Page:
Episode 252. Zsolt Bognár Introduces A Baritonal Schubertiade

Episode 252. Zsolt Bognár Introduces A Baritonal Schubertiade



I was thrilled to discover a while back that the pianist, interviewer, and journalist Zsolt Bognár, who produces the video series Living the Classical Life, is a devoted fan of Countermelody. We recently met up in person in NYC, where we discussed, among many other things, the supremacy of Franz Schubert and how his humanity finds perfect expression in his compositions. Zsolt has graciously provided the introduction to this episode, one of my favorites in the history of the podcast, which I originally produced for the 20th anniversary of the September 11 attacks. As I remarked then, I repeat now: when I am at a loss for words, I always turn to Schubert and his music. In keeping with this month’s theme of great baritones, I once again offer this episode, which I have entitled “A Baritonal Schubertiade.” Listeners will discover some singers that we’ve already heard this month, primarily Bernard Kruysen and Jorma Hynninen, and two more singers (Gérard Souzay and Alexander Kipnis) who will be featured in full episodes next week. Kipnis’s recording stems from 1927, while German baritone Roman Trekel’s selection was recorded in 2017. Thus we have 90 years of great Lieder singing to enjoy in this episode: in addition to the singers already mentioned, Tom Krause (pictured with Carl Kundmann’s statue of Schubert in the Stadtpark in Vienna), Hans Hotter, Lawrence Winters, Hermann Prey, Barry McDaniel, Heinrich Schlusnus, Pavel Lisitsian, Bernard Diamant, and Karl Schmitt-Walter are also featured. And the episode begins with Zsolt’s recording of Liszt’s stirring transcription of Schubert’s “Aufenthalt.”


Franz Schubert, arr. Franz Liszt: Aufenthalt, S.560/3. Zsolt Bognár [2010]

All Songs Composed by Franz Schubert. Poets as listed.

Johann Georg Jacobi: Litanei auf das Fest Allerseelen, D.343. Gérard Souzay, Dalton Baldwin [1954]

Friedrich Schiller: Die Götter Griechenlands, D.677. Simon Keenlyside, Malcolm Martineau [1996]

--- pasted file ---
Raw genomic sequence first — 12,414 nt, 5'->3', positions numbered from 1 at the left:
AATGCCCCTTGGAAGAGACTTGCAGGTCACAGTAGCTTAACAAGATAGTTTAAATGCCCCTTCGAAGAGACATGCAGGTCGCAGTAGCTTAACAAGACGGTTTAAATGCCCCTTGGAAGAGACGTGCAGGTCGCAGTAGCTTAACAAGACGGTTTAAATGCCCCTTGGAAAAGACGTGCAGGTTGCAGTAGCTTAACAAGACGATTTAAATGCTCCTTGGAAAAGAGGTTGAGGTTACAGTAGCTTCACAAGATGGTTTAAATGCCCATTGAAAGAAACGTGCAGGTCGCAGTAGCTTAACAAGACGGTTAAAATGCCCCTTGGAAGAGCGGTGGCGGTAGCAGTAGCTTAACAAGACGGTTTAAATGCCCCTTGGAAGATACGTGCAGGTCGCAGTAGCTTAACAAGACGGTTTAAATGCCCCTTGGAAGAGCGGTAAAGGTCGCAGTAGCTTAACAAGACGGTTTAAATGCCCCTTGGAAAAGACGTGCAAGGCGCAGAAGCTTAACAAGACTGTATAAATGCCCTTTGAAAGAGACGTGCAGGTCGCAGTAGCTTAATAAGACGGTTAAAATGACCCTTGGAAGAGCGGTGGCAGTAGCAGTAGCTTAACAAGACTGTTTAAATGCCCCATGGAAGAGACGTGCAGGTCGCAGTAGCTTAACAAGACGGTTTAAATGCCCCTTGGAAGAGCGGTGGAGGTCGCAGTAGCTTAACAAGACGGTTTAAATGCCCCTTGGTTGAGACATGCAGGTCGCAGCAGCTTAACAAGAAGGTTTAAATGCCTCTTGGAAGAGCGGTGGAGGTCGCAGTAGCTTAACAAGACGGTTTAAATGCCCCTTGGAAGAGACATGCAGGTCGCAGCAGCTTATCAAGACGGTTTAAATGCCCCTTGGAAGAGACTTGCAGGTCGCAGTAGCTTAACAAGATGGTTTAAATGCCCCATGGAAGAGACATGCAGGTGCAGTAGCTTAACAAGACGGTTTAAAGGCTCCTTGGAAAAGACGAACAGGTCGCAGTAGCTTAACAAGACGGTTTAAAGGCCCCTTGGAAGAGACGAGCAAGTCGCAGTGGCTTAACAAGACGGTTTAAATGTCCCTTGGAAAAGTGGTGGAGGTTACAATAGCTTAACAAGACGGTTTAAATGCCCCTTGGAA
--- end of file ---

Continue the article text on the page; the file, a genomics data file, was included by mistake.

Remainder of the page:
Ludwig Rellstab: Herbst, D.945. Tom Krause, Irwin Gage [1972]

Johann Gabriel Seidl: Der Wanderer an den Mond, D.870. Aksel Schiøtz, Paul Ulanowsky [1960]

Johann Mayrhofer: Abendstern, D.806. Barry McDaniel, Ernest Lush [1965]

Wilhelm Müller: Die Krähe (Winterreise, D.911/15. Bernard Kruysen, Gerard van Blerk [1997]

Wilhelm Müller: Der Wegweiser (Winterreise, D.911/20). Alexander Kipnis, Frank Bibb [1927]

Johann Mayrhofer: Memnon, D.541. Josef Greindl, Michael Raucheisen [1944]

Jacob Nicolaus Craigher de Jachelutta: Totengräbers Heimweh, D.842. Roman Trekel, Oliver Pohl [2017]

Johann Gabriel Seidl: Das Zügenglöcklein, D.871. Robert Holl, David Lutz [1985]

Johann Mayrhofer: Nachtstück, D.672. Karl Schmitt-Walter, Michael Raucheisen [1941]

Franz von Schober: Pilgerweise, D.789. Hans Hotter, Michael Raucheisen [1944]

Franz von Schober: Pax vobiscum, D.551. Leo Schützendorf, Max Saal [1930]

Friedrich Schiller: Hoffnung, D.637. Hermann Prey, Gerald Moore [1960]

Wilhelm Müller: Der Müller und der Bach (Die schöne Müllerin, D.795/19). Jorma Hynninen, Rolf Gothóni [1989]

Aloys Wilhelm Schreiber: An den Mond in einer Herbstnacht, D.614. Heinrich Schlusnus, Sebastian Peschko [1942]

Friedrich Rückert: Daß sie hier gewesen. Bernard Diamant, John Newmark [1964]

Johann Mayrhofer: Auflösung, D.807. Lawrence Winters, Walter Martin [1955]

Franz von Schober: An die Musik, D.547. Pavel Lisitsan, Sergey Gorchakov, Orchestra of the All-Union Radio Committee [1948]

Johann Wolfgang von Goethe: Wandrers Nachtlied II, D.768 [Über allen Gipfeln ist Ruh]. Gérard Souzay, Dalton Baldwin [1961]

2 thoughts on “Episode 252. Zsolt Bognár Introduces A Baritonal Schubertiade”

  1. I’ve just discovered your wonderful podcast and am thrilled to hear so many exquisite artists. Thank you very much for providing so much beauty in these ‘interesting’ times!
    PS I love hearing dad and old friends, as well as discovering ‘new’ interpreters 🙏

    1. Thank you, Danielle! I’m so pleased that you’re enjoying my work! I’m writing you privately about your father, who is prominently featured on the first of my Holy Week episodes, just published yesterday!

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